Migrations and harvest rates of Arctic charr (Salvelinus alpinus) in a marine protected area


  • Reproduced with the permission of the Department of Fisheries and Oceans, Canada.

C. Morris, Department of Fisheries and Oceans, PO Box 5667, St. John's NL, Canada, A1C 5X1. E-mail: Corey.Morris@DFO-MPO.GC.CA


  1. Arctic charr are a particularly important species in Arctic and sub-Arctic regions and face conservation challenges including human exploitation. Arctic charr migration pattern and harvest rate in the Gilbert Bay Marine Protected Area in southern Labrador, Canada were examined.
  2. The marine movements of Arctic charr tagged with sonic transmitters were studied using an array of moored data logging ultrasonic receivers in Gilbert Bay and nearby Alexis Bay.
  3. During subsistence gillnet fisheries conducted inside and outside the MPA 38% (8 of 21) of the tagged Arctic charr were recaptured. Surviving fish spent 7–8 weeks in the marine environment near coastal areas, often outside existing MPA boundaries. They then returned from these feeding areas to the Shinneys River in Gilbert Bay, a distance up to 25 km, during a 10 day period by directed and rapid movements.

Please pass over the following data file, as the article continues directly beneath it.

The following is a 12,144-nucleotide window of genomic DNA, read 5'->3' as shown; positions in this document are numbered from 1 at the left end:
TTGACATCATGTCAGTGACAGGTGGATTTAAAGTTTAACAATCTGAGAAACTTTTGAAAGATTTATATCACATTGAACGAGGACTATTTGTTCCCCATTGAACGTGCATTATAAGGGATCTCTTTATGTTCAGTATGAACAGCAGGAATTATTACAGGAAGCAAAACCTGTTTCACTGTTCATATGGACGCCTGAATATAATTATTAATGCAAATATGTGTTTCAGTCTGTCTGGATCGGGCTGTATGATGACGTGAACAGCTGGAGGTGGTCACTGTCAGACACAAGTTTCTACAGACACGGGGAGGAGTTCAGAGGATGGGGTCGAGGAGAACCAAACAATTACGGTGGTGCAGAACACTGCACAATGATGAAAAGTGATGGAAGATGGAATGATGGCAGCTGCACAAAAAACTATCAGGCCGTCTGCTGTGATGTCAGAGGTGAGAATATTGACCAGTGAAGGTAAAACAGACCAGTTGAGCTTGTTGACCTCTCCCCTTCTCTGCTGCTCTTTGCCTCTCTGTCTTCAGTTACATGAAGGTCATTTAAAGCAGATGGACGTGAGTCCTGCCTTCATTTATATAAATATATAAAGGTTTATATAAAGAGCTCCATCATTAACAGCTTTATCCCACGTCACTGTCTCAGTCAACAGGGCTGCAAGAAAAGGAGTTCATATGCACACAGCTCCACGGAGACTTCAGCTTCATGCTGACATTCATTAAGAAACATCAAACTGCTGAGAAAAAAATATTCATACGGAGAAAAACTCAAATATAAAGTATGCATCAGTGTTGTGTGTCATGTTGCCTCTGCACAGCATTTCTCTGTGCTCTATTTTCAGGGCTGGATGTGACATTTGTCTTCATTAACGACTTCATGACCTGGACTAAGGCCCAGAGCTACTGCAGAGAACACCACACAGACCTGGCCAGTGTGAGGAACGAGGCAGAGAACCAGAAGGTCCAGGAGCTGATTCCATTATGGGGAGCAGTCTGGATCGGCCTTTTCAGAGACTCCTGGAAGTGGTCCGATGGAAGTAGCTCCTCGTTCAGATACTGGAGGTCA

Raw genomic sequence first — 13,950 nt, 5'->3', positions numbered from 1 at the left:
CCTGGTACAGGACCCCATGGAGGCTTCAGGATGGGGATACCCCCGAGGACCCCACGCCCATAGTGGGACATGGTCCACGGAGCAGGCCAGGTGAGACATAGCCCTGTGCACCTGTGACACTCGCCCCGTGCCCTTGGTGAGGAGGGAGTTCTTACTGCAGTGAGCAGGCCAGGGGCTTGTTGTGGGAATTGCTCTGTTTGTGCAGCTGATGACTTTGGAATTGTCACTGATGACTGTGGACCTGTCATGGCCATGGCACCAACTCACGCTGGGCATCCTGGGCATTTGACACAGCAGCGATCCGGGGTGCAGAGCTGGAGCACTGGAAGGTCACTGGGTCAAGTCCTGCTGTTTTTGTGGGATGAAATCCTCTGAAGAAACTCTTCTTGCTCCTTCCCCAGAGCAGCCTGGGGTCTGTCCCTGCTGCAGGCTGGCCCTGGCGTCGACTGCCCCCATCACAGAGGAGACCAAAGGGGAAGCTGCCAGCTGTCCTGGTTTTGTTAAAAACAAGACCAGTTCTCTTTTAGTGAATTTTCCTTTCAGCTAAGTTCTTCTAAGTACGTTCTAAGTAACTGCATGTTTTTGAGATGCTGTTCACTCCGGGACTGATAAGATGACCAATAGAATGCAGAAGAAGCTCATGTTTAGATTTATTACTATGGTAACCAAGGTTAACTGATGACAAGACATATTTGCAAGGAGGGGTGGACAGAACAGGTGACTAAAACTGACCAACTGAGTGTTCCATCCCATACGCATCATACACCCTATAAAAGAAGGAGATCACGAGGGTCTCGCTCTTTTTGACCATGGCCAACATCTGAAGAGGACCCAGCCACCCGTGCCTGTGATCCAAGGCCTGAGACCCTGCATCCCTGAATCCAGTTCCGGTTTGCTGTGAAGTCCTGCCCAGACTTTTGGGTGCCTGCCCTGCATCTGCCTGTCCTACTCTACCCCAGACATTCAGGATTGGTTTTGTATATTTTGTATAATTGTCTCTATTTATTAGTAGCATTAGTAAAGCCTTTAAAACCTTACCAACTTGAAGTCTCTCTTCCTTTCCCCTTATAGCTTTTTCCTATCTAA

4. This study provides the first information on the extent and timing of Arctic charr marine migrations in southern Labrador, and it identifies a potentially high rate of fishing mortality. The Gilbert Bay Marine Protected Area could provide more protection to the local Arctic charr population were MPA regulations applied to this species.

Copyright © Her Majesty the Queen in Right of Canada 2012